As healthcare CEOs, the COVID-19 crisis has provided a rare opportunity—small pockets of time to think and reflect. While we’re closely monitoring our organization’s situation and huddling with local, state and national authorities, our routine of going from meeting to meeting has been upended.
As our pandemic response readiness and implementation matures, my thinking migrates toward recovery planning. As CEOs, we’re not alone in our reflections. Consultants, coaches and opportunists (this is a large category) are quick to offer advice. For me, most of this guidance is falling flat because there is no “been there, done that.” This is new territory. Unless you’re reviewing the financials that show your organization losing tens of millions of dollars each week with no accurate projections of when and if things will return to normal, conventional wisdom from the experts, such as planning for the worst during a crisis, may not be perfectly applicable.
Instead, what we need to do is be the leaders we aspired to be early on in our careers, and the leaders we have admired from our peer group and other industries. For me, it boils down to three calls to action:
Acknowledge With Candor
No sugar coating will be adequate to hide the severely damaged economy and unemployment rates that could rival the Great Depression. Internal to our organizations, we have psychologically fragile and physically exhausted physicians and staff, dire revenue projections, and strategic plans and investments that will be delayed for years. UW Health has cut our list of major initiatives in half, with more cutbacks likely as we reset strategically. It’s agonizing to curtail carefully crafted and researched projects, but it won’t be any easier in a few months. We need to acknowledge, candidly, the depth of our challenges and the sacrifices necessary to pull our organizations through the COVID-19 pandemic.
More Leadership, Less Management
Crises tend to be underled and overmanaged. It’s human nature to focus on the immediate, in-your-face issues that need tactical attention instead of looking forward toward the next round of challenges. The immediate and long-term financial situation of hospitals and health systems is the most pressing area that needs the right balance of management and leadership. Previous short- and long-term financial assumptions are now irrelevant. Annual forecasting and budgeting won’t be adequate. We’ll need to decide how many days of cash on hand is prudent versus ill-advised, and how far to cut expenses. But this may also be the nudge (or shove) required to look at our organization’s entire cost structure and calibrate it for the delivery system we knew was inevitable, but didn’t believe was imminent.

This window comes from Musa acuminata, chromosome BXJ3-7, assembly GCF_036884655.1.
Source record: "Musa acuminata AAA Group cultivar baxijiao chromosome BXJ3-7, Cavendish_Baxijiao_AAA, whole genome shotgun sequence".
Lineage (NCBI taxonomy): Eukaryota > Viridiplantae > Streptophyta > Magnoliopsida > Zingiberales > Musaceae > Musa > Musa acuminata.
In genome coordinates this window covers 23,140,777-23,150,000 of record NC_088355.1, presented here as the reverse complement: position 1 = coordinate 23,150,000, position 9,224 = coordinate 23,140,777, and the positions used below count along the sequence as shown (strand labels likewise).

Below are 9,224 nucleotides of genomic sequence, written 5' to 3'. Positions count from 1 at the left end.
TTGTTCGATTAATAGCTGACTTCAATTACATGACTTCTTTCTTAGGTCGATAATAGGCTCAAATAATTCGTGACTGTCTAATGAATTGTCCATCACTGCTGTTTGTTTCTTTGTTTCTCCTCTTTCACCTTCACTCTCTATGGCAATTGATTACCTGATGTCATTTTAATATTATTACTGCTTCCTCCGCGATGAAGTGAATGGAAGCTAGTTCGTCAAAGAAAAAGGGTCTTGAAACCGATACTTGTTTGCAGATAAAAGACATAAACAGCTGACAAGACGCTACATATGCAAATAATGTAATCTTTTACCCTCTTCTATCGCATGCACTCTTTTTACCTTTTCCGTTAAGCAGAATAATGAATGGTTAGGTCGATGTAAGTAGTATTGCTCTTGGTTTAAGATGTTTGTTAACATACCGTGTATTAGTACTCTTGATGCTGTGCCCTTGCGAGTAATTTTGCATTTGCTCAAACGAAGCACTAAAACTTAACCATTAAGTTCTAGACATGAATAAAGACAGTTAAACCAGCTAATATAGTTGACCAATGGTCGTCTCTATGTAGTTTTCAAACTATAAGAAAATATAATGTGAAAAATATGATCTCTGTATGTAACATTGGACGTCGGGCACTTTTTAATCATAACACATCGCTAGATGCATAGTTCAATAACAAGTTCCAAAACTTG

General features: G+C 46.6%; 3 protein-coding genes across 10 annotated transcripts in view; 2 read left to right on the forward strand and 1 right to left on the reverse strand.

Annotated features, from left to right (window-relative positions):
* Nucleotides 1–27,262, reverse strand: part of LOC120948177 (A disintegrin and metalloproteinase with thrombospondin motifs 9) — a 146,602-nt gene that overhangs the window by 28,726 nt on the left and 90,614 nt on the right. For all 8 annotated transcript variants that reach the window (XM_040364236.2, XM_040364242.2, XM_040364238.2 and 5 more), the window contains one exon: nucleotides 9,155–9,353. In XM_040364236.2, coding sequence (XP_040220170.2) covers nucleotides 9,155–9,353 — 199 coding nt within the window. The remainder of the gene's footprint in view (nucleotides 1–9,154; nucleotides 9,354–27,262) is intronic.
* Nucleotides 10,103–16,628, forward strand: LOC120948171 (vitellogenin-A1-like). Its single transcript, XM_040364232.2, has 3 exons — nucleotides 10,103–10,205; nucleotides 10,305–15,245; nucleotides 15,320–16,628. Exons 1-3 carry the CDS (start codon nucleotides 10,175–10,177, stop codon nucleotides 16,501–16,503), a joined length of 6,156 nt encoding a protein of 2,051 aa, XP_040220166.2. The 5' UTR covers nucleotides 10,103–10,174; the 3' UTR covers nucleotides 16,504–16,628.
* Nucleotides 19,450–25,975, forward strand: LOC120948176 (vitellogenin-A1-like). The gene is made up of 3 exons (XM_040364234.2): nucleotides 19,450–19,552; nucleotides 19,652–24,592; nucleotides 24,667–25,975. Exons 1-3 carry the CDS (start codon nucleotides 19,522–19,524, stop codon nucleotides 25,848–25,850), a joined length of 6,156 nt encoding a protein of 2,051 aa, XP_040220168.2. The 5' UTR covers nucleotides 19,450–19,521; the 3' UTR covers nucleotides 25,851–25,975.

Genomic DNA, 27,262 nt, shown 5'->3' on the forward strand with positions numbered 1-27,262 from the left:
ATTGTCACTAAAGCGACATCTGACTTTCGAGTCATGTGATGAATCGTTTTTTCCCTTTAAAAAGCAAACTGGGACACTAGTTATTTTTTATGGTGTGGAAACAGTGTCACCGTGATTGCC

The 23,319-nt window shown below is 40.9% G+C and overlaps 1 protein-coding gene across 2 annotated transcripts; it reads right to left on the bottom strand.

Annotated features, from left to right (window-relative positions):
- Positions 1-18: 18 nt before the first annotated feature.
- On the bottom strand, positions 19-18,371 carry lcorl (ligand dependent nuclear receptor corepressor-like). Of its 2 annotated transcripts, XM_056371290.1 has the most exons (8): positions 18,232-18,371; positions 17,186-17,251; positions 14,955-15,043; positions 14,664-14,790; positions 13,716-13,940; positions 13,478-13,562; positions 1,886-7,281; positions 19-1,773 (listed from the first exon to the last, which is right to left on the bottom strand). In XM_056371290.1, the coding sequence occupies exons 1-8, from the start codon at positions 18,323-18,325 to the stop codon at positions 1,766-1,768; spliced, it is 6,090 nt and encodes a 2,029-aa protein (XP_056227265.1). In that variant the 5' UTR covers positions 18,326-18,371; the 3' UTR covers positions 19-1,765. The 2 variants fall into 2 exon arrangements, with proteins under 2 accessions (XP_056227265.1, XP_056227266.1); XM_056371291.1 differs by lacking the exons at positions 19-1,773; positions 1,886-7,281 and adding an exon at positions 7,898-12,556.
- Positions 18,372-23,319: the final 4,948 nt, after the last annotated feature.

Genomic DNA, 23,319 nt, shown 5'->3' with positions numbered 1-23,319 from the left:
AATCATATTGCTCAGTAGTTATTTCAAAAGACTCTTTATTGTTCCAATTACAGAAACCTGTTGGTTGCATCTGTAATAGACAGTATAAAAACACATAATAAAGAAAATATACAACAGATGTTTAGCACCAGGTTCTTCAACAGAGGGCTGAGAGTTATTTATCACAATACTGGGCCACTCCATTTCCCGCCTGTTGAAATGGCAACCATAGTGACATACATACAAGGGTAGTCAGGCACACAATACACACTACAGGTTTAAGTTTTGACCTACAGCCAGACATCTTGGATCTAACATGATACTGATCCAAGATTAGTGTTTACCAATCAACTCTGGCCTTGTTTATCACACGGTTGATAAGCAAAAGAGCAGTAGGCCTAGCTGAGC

Breakthrough Behavior Changes
Healthcare providers have not always been exemplars of agility. Yet this crisis has shown that we can adapt and move quickly when we must. As leaders we’ll need to course-correct in real time, not ruminate for months. We must be proactive and responsive, both strategically and financially, at a pace that has not been typical within our industry. Initiatives that we didn’t make time for, like new care delivery and staffing models, are now imperative as we anticipate patient volume that may not return. Reverting to our old pace and settling back in could jeopardize our organizations.
We seek opportunities to lead for many reasons. For me, it is a higher calling to craft the future and to evolve our organization to a better place. No matter what drove you to become a healthcare leader, this is our time. We need to prepare, not panic. We need to take care of our medical teams and employees with greater energy than ever before. We need to navigate through the fog of this pandemic and craft a compelling future, different but just as exciting as we previously conceived. Our job has always been to create clarity in the face of headwinds and ambiguity. Now is no different except the challenges are more acute and there is more at stake. A quote from first-century Latin writer Publilius Syrus still applies today: “Anyone can hold the helm when the sea is calm.” This once-in-a-lifetime health crisis could also be our once-in-a-lifetime opportunity to lead in an environment where everything is going to change. Let’s rise above the chaos and take the helm.
Alan S. Kaplan, MD, FACHE, is CEO of UW Health, the academic health system affiliated with the University of Wisconsin, in Madison.